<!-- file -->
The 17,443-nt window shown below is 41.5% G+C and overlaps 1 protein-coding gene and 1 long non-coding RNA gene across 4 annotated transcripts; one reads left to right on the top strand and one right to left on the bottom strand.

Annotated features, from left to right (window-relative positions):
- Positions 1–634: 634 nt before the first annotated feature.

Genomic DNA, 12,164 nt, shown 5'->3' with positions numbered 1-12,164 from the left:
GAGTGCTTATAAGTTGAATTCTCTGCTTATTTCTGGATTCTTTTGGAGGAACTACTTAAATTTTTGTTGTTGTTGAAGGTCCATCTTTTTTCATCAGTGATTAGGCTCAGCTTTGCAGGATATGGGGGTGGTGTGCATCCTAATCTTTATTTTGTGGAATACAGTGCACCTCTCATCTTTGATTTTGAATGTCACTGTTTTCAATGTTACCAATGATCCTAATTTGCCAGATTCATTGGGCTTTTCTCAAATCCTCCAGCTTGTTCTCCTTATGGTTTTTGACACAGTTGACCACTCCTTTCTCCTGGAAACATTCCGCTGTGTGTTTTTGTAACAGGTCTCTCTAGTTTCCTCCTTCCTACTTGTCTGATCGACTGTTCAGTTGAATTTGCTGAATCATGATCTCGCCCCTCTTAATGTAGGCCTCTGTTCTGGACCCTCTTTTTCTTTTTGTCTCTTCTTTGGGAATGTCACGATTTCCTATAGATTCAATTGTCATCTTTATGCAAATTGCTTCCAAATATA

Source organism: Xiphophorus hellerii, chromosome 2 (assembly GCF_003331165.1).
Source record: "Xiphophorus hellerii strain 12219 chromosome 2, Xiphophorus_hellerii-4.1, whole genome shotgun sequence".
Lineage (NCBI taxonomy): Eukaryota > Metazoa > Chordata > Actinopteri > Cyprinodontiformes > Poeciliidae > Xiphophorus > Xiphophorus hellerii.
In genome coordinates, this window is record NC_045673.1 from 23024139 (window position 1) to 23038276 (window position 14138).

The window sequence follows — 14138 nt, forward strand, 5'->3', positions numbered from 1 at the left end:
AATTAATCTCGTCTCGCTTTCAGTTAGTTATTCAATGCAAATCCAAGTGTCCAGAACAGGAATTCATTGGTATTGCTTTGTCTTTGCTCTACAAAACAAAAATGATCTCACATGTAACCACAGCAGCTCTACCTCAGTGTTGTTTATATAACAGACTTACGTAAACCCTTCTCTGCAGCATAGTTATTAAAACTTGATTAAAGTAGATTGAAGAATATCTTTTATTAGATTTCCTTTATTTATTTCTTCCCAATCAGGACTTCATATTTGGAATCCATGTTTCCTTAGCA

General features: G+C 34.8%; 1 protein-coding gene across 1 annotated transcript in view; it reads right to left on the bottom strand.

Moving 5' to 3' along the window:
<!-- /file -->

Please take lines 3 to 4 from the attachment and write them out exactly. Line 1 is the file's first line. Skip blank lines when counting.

- Positions 1–634: 634 nt before the first annotated feature.

Genomic DNA, 12,164 nt, shown 5'->3' with positions numbered 1-12,164 from the left: